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12 Mar, 2009 14:53

Coal miners bear brunt of downturn as PM affirms support

Coal mining has been among the worst hit sectors in the Russian economy, as the economic crisis unfolds. Prime Minister Putin went to Russia's coal rich Western Siberia region to meet the miners.

Workers at one of the biggest mines in Russia remember the days when the industry was producing record output of more than 3 million tons a year. Russia has a third of global coal reserves and used to be among the world's top exporters, with a 12% market share. But these days, the sector is desperate for the state support.

The Kuzbass region in Siberia – Russia's heart of coal-mining and black metallurgy – is more than 60% export-based. With the fall in world demand it has been hit hard by the crisis. Production has fallen dramatically, sending salaries down by 40%. The government sees the creation of stable domestic demand as a way to alleviate the situation.

The coal mining industry is heavily dependent on metallurgy, which has also been hit by falling global demand. As a result, coal consumers have delayed payments for supplies. In January, coking coal output fell 16% year-on-year, and according to Uralsib analyst, Nikolay Sosnovsky, thats leading to a bigger problem.

“The problem is non-payment. That's unpredictable. Everybody prefers to keep the money and to use it in case something happens.”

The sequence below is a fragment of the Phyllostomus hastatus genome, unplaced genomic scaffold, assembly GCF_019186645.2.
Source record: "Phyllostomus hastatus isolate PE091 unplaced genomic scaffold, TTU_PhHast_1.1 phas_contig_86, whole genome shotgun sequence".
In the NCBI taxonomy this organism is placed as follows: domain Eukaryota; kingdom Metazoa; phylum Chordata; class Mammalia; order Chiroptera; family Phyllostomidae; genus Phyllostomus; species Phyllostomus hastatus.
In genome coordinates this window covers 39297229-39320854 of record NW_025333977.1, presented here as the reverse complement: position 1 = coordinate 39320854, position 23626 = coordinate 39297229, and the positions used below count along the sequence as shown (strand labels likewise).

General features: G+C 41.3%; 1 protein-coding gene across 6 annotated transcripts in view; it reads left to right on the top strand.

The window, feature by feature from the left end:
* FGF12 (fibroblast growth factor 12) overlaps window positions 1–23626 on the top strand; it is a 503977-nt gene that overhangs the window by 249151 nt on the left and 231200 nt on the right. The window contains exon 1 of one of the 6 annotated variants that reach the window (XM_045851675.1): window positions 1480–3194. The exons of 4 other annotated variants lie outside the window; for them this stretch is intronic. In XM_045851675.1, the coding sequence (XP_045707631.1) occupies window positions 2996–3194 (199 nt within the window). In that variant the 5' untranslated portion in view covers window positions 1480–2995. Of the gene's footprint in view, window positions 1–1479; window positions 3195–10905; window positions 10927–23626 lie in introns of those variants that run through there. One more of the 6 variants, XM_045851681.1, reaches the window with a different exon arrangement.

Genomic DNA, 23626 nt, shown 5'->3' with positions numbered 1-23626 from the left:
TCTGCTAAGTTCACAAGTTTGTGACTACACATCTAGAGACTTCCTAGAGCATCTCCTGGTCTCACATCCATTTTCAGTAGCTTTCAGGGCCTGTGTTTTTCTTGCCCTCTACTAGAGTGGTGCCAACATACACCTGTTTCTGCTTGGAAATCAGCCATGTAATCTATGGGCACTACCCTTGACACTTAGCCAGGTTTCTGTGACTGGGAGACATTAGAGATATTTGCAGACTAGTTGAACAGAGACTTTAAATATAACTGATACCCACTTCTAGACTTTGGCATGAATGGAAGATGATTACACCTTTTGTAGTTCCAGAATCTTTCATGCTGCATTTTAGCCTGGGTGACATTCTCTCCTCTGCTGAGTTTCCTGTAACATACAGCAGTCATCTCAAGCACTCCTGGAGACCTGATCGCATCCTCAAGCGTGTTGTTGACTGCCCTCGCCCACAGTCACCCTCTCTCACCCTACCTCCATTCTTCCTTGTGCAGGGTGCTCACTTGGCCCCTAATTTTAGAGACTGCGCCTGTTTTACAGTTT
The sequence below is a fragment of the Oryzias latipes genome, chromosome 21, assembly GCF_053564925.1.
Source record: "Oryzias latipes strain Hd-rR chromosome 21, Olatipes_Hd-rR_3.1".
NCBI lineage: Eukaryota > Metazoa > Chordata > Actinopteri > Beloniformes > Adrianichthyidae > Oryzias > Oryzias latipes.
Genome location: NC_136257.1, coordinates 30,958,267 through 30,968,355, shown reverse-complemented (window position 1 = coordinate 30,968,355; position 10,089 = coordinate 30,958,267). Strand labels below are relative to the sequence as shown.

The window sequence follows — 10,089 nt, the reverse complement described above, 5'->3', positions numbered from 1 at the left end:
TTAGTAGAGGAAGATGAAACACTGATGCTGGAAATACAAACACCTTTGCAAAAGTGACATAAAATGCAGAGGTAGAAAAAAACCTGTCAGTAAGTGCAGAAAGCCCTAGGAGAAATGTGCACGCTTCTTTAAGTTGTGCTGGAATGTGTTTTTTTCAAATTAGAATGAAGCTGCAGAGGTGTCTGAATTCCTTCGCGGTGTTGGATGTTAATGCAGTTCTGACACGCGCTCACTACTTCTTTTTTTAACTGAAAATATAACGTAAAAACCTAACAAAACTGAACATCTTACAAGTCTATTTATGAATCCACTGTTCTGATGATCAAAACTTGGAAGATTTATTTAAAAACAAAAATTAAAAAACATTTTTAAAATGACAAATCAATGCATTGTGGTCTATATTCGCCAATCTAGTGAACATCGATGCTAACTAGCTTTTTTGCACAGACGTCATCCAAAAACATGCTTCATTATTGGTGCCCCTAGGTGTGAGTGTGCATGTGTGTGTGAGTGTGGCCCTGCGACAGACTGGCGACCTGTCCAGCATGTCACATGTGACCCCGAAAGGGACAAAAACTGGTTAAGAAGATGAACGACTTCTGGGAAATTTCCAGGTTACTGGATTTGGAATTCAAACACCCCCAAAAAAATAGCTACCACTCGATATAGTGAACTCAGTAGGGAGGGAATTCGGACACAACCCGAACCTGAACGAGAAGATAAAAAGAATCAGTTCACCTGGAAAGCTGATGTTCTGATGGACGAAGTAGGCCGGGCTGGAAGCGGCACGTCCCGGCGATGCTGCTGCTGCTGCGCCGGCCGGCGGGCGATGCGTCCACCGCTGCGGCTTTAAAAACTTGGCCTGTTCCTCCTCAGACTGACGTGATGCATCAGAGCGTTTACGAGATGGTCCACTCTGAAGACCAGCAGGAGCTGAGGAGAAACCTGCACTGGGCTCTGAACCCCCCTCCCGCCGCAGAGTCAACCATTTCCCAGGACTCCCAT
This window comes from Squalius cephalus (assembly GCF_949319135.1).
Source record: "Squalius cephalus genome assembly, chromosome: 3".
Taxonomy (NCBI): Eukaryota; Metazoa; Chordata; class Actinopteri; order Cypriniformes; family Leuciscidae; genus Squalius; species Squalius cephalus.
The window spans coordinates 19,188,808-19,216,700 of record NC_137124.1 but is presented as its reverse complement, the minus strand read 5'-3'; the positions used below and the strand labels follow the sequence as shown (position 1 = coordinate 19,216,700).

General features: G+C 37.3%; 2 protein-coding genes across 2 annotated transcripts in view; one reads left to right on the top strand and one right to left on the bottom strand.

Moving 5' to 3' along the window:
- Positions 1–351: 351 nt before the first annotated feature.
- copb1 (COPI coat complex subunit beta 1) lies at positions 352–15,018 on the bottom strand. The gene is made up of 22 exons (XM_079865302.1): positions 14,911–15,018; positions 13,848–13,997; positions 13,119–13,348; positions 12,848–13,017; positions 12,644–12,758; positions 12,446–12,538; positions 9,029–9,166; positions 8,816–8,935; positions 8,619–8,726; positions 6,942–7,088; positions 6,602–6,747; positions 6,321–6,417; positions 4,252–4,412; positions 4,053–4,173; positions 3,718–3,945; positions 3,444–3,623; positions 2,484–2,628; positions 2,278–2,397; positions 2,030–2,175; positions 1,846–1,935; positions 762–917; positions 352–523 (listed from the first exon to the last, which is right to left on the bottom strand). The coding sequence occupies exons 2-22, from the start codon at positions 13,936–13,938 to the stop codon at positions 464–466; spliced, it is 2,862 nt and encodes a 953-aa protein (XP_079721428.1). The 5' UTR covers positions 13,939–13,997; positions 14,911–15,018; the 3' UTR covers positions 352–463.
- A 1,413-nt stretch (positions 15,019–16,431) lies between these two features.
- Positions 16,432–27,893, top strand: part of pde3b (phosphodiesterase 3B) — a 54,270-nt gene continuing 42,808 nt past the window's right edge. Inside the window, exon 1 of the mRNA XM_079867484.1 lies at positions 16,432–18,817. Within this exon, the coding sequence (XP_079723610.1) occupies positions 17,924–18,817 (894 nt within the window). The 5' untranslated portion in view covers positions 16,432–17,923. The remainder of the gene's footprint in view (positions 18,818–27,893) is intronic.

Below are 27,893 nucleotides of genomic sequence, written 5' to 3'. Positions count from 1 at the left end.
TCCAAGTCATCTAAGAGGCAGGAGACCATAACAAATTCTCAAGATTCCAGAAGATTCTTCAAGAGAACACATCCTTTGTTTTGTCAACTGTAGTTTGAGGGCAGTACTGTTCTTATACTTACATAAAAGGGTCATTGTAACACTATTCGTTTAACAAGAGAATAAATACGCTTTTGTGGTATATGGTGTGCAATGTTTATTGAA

Meeting miners in Russia's coal-mining heart, the city of Novokuznetsk, Prime Minister Putin promised support from state orders, but warned of more job cuts.

“The coal mining industry is in the list of strategic sectors, we will provide state guarantees, but the number of jobless may increase. We will take care of those who lost their jobs and increase unemployment benefits. The way out is to restore domestic demand and increase the number of state orders for the defense sector, shipbuilding and aircraft production – this is the state investment programme.”

But Nikolay Sosnovsky says that a recovery will take time, and doubt that orders from the State could prove effective.

“It's difficult to help coal producers with state orders, as their consumers are across all sectors of the economy. The only possible help is state credit. But it's a kind of precise measure, useless for changing the situation with demand. We should take into account that our coal industry is export-oriented.”

While supply exceeds demand, the prognosis for the sector is grim. Experts say that the sector can only really recover when energy consumption and steel production regain their pre-crisis levels.